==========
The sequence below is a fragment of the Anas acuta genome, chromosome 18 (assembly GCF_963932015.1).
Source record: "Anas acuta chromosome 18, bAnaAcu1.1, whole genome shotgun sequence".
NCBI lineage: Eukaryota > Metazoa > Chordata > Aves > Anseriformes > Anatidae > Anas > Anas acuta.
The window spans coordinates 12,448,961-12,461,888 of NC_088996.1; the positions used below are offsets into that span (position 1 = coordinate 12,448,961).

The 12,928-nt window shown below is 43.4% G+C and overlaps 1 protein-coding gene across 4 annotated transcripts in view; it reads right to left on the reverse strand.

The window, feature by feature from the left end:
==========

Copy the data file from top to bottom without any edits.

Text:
The sequence below is a fragment of the Anas acuta genome, chromosome 18 (assembly GCF_963932015.1).
Source record: "Anas acuta chromosome 18, bAnaAcu1.1, whole genome shotgun sequence".
NCBI lineage: Eukaryota > Metazoa > Chordata > Aves > Anseriformes > Anatidae > Anas > Anas acuta.
The window spans coordinates 12,448,961-12,461,888 of NC_088996.1; the positions used below are offsets into that span (position 1 = coordinate 12,448,961).

The 12,928-nt window shown below is 43.4% G+C and overlaps 1 protein-coding gene across 4 annotated transcripts in view; it reads right to left on the reverse strand.

The window, feature by feature from the left end: